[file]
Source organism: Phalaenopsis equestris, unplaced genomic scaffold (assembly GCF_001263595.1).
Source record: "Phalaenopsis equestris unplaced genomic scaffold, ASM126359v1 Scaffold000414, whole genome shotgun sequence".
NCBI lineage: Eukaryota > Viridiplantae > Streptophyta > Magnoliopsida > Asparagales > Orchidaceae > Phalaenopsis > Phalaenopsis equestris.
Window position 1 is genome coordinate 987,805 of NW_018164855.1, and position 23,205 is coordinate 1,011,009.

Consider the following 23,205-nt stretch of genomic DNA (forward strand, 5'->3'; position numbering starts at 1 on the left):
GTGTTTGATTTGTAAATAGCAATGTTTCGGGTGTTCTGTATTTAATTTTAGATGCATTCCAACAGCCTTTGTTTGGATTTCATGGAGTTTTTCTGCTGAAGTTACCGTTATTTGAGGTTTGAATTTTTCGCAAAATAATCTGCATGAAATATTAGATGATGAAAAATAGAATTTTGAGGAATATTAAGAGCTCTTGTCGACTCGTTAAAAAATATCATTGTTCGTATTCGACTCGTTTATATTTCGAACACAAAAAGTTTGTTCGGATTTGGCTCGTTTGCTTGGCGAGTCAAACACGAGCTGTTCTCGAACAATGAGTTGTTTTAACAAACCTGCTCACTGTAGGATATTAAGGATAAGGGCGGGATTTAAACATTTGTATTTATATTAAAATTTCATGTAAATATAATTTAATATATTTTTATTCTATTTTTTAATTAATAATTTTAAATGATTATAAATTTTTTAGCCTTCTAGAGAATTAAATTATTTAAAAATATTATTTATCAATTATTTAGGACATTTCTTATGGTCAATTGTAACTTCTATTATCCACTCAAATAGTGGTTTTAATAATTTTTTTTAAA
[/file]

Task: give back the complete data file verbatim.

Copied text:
Source organism: Phalaenopsis equestris, unplaced genomic scaffold (assembly GCF_001263595.1).
Source record: "Phalaenopsis equestris unplaced genomic scaffold, ASM126359v1 Scaffold000414, whole genome shotgun sequence".
NCBI lineage: Eukaryota > Viridiplantae > Streptophyta > Magnoliopsida > Asparagales > Orchidaceae > Phalaenopsis > Phalaenopsis equestris.
Window position 1 is genome coordinate 987,805 of NW_018164855.1, and position 23,205 is coordinate 1,011,009.

Consider the following 23,205-nt stretch of genomic DNA (forward strand, 5'->3'; position numbering starts at 1 on the left):
GTGTTTGATTTGTAAATAGCAATGTTTCGGGTGTTCTGTATTTAATTTTAGATGCATTCCAACAGCCTTTGTTTGGATTTCATGGAGTTTTTCTGCTGAAGTTACCGTTATTTGAGGTTTGAATTTTTCGCAAAATAATCTGCATGAAATATTAGATGATGAAAAATAGAATTTTGAGGAATATTAAGAGCTCTTGTCGACTCGTTAAAAAATATCATTGTTCGTATTCGACTCGTTTATATTTCGAACACAAAAAGTTTGTTCGGATTTGGCTCGTTTGCTTGGCGAGTCAAACACGAGCTGTTCTCGAACAATGAGTTGTTTTAACAAACCTGCTCACTGTAGGATATTAAGGATAAGGGCGGGATTTAAACATTTGTATTTATATTAAAATTTCATGTAAATATAATTTAATATATTTTTATTCTATTTTTTAATTAATAATTTTAAATGATTATAAATTTTTTAGCCTTCTAGAGAATTAAATTATTTAAAAATATTATTTATCAATTATTTAGGACATTTCTTATGGTCAATTGTAACTTCTATTATCCACTCAAATAGTGGTTTTAATAATTTTTTTTAAA